Manufacturing Growth Slows to 2.8% in 2007: NAM 2007 Economic Outlook
NAM projected that the manufacturing sector will grow by 2.8% in the coming year and 2.7% in 2008, while the overall GDP will grow at 2.9% in 2007, and 2.7% in 2008. This compares to 4.5% manufacturing growth and 3.1% GDP growth in 2006.
Over the past 4 quarters, business investment spending has increased by 8.3 percent – the fastest 4-quarter pace in the expansion. This growth in business investment has been fueled by soaring profits, which over the past year (Q3 2005 to Q3 2006) increased by 31% (the fastest 4-quarter pace in 22 years) to a record level of $1.7 trillion. At the same time, corporate cash flow (funds available for investment) rose by 13% to a level of $1.4 trillion.
Other Highlights from NAM 2007 Economic Outlook:
- Business Investments: Fueled by soaring profits and corporate cash flow, business investment spending has increased by 8.3% over the past four quarters, but will begin to decelerate, growing at a more restrained 6.4% in the coming year, and 4.1% in 2008.
- Trade Deficit: The combination of a more-competitive dollar and strong exports growth will help the trade deficit decline from a high of 5.9% of GDP in 2006 to 5.4% by 2008.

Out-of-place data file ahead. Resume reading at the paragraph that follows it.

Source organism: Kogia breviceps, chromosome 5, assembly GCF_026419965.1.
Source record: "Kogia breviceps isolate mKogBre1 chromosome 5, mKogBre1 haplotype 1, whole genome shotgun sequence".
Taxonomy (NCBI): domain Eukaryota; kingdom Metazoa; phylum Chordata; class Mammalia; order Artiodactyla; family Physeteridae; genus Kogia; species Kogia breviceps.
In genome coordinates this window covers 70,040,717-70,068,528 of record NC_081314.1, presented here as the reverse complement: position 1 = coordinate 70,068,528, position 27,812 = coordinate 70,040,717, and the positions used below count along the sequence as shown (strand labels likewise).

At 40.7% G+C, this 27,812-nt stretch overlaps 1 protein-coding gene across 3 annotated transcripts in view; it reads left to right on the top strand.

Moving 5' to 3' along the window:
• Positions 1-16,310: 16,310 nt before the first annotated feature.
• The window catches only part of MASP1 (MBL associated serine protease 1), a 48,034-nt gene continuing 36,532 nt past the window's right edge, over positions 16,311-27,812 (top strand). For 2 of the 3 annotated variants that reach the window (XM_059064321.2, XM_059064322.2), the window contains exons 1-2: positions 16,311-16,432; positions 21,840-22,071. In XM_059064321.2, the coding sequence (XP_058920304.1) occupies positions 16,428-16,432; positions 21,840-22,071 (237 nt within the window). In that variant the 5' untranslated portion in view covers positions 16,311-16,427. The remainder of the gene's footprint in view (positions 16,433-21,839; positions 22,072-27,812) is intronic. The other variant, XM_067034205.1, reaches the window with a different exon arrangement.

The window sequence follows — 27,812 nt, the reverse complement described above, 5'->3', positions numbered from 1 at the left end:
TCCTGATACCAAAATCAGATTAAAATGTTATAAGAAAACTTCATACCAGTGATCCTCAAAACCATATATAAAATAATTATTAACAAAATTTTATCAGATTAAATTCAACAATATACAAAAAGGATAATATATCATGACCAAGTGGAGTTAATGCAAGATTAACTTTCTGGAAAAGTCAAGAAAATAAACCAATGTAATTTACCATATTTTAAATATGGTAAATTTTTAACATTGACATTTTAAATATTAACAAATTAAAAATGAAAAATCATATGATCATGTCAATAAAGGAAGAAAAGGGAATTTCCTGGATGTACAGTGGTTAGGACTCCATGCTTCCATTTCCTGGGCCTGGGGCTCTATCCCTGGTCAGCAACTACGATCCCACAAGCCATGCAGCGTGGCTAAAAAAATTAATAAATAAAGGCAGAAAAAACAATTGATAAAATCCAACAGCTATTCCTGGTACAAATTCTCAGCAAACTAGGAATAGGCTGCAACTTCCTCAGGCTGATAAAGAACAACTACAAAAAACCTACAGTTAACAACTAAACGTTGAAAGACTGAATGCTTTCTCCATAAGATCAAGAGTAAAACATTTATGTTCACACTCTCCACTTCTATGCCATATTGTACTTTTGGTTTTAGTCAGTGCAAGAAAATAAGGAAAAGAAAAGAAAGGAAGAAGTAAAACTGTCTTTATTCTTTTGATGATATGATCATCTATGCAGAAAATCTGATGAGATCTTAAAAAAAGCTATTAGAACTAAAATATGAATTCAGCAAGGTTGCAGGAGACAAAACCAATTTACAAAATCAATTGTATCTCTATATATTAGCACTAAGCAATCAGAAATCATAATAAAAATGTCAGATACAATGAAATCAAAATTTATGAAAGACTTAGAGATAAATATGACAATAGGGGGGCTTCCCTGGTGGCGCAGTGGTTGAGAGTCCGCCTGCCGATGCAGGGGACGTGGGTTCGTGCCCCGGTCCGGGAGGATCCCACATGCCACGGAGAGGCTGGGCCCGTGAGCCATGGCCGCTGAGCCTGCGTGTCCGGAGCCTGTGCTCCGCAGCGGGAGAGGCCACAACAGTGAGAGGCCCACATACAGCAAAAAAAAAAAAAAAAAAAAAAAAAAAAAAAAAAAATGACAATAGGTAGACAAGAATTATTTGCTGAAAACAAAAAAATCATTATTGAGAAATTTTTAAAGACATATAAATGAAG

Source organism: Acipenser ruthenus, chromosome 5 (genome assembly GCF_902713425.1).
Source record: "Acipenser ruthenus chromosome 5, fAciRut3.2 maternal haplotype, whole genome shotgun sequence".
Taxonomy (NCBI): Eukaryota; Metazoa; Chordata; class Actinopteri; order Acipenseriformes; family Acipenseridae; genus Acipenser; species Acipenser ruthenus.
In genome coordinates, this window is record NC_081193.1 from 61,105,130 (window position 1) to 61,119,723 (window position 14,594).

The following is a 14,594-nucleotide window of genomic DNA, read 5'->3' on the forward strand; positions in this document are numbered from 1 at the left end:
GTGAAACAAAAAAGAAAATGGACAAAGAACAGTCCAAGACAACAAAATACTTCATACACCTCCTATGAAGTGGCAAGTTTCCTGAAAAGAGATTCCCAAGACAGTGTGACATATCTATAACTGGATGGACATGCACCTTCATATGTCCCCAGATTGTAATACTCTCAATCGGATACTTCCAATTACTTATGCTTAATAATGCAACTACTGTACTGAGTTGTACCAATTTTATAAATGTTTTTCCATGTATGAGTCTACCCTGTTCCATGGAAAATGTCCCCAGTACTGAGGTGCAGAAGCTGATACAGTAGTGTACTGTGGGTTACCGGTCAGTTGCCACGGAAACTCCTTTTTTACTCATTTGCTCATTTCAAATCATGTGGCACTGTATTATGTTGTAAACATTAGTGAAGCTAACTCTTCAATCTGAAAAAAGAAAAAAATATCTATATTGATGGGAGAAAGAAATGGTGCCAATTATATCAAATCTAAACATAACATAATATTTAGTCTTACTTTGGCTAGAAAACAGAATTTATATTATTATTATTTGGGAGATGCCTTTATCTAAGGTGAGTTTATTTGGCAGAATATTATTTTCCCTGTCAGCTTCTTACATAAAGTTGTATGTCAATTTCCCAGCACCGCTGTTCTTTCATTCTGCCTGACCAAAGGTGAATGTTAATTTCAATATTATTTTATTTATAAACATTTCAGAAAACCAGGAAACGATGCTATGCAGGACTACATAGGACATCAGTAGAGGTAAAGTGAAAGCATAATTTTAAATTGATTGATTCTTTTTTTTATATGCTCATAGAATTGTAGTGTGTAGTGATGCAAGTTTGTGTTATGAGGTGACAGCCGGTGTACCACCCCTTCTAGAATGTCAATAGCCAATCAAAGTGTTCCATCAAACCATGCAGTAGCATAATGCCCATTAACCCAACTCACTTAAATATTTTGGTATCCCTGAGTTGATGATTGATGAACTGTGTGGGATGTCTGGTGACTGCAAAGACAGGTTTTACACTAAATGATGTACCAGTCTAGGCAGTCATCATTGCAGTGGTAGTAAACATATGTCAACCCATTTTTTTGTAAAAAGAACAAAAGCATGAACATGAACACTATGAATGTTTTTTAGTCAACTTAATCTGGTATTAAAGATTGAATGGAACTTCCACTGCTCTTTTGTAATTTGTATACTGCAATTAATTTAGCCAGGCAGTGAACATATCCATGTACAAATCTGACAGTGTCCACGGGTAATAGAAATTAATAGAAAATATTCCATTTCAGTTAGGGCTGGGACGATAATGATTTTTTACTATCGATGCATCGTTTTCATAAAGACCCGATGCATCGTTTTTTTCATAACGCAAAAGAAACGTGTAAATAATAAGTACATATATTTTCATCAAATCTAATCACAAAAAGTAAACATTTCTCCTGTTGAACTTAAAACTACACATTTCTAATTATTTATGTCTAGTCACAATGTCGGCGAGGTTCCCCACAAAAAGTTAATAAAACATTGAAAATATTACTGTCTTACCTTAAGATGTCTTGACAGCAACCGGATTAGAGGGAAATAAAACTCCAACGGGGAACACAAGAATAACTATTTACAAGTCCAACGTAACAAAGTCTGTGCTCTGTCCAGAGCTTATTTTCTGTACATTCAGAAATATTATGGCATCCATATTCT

- Interest Rates: The Federal Reserve is expected to ease monetary policy in the coming year by lowering the federal funds rate by 50 basis points by mid-2007.
Economic Expansion: The economy has increased by 15.5% over the course of the current expansion since 2001, nearly identical to the 15.2% increase in GDP during the first 19 quarters of the expansion in the 1990s.
Manufacturing. Over the past 4 quarters, manufacturing output has risen by 6.3 percent – the fastest pace in 8 ½ years. This is likely a cyclical peak in the pace of growth in the manufacturing sector. Going forward, manufacturing production will moderate along with the overall economy.
Productivity, Wages, and Inflation: Overall productivity is expected to increase by 2.2% in 2007. And, with overall hourly compensation growing by 4.7%, this implies unit labor costs, the foundation for underlying inflation, to increase by 2.5% in 2007. Overall CPI will rise by a similar 2.6% next year.
Oil Prices: The price of oil is expected to remain at $65 dollars a barrel through 2008 while the price of natural gas will increase to $9 per mm-btu next year and 10 per mm-btu in 2008.
NAM’s Economic Forecast is at: http://www.nam.org/2007economicforecast
Some Facts About U.S. Manufacturing
Standing by itself, U.S. manufacturing would be the 8th largest economy in the world. U.S. manufacturing (from NAM):
- is responsible for more than 70% of private sector research and development
- productivity increased by more than 50% in the past decade;
- contributes more than 60% of U.S. exports or about $50 billion a month;
- pays wages and benefits that are about 25% higher than in non-manufacturing jobs;
- multiplies every dollar spent into an additional $1.37 in economic activity